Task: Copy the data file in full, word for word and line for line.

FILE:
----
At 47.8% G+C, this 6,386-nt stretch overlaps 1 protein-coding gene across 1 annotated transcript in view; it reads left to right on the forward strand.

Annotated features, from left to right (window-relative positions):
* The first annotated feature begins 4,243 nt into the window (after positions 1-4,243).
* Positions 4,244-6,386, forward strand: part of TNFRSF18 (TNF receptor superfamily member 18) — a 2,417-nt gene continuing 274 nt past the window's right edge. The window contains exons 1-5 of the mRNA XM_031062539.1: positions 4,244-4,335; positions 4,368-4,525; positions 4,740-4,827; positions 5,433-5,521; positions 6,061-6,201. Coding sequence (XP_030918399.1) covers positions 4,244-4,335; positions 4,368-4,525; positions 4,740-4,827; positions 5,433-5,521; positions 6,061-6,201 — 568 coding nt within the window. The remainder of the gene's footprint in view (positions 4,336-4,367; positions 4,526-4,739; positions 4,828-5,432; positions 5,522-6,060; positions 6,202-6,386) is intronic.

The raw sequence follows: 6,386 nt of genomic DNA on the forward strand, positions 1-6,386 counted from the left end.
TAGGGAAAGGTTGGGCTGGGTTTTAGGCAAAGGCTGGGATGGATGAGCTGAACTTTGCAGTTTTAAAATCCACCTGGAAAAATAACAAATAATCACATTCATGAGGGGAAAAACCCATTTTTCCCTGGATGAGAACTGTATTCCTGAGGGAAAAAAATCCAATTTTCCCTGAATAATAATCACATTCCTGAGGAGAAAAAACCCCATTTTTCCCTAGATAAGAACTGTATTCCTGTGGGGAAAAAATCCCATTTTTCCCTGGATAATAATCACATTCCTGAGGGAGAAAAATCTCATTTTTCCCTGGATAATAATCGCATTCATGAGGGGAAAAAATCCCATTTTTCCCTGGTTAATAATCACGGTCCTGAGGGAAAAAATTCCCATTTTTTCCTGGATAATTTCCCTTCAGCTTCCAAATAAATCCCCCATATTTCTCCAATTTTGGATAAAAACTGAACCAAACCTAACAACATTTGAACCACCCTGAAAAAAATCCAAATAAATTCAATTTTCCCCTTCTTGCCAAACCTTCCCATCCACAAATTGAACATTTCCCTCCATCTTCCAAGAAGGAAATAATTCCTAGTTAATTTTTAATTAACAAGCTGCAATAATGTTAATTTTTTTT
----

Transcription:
At 47.8% G+C, this 6,386-nt stretch overlaps 1 protein-coding gene across 1 annotated transcript in view; it reads left to right on the forward strand.

Annotated features, from left to right (window-relative positions):
* The first annotated feature begins 4,243 nt into the window (after positions 1-4,243).
* Positions 4,244-6,386, forward strand: part of TNFRSF18 (TNF receptor superfamily member 18) — a 2,417-nt gene continuing 274 nt past the window's right edge. The window contains exons 1-5 of the mRNA XM_031062539.1: positions 4,244-4,335; positions 4,368-4,525; positions 4,740-4,827; positions 5,433-5,521; positions 6,061-6,201. Coding sequence (XP_030918399.1) covers positions 4,244-4,335; positions 4,368-4,525; positions 4,740-4,827; positions 5,433-5,521; positions 6,061-6,201 — 568 coding nt within the window. The remainder of the gene's footprint in view (positions 4,336-4,367; positions 4,526-4,739; positions 4,828-5,432; positions 5,522-6,060; positions 6,202-6,386) is intronic.

The raw sequence follows: 6,386 nt of genomic DNA on the forward strand, positions 1-6,386 counted from the left end.
TAGGGAAAGGTTGGGCTGGGTTTTAGGCAAAGGCTGGGATGGATGAGCTGAACTTTGCAGTTTTAAAATCCACCTGGAAAAATAACAAATAATCACATTCATGAGGGGAAAAACCCATTTTTCCCTGGATGAGAACTGTATTCCTGAGGGAAAAAAATCCAATTTTCCCTGAATAATAATCACATTCCTGAGGAGAAAAAACCCCATTTTTCCCTAGATAAGAACTGTATTCCTGTGGGGAAAAAATCCCATTTTTCCCTGGATAATAATCACATTCCTGAGGGAGAAAAATCTCATTTTTCCCTGGATAATAATCGCATTCATGAGGGGAAAAAATCCCATTTTTCCCTGGTTAATAATCACGGTCCTGAGGGAAAAAATTCCCATTTTTTCCTGGATAATTTCCCTTCAGCTTCCAAATAAATCCCCCATATTTCTCCAATTTTGGATAAAAACTGAACCAAACCTAACAACATTTGAACCACCCTGAAAAAAATCCAAATAAATTCAATTTTCCCCTTCTTGCCAAACCTTCCCATCCACAAATTGAACATTTCCCTCCATCTTCCAAGAAGGAAATAATTCCTAGTTAATTTTTAATTAACAAGCTGCAATAATGTTAATTTTTTTT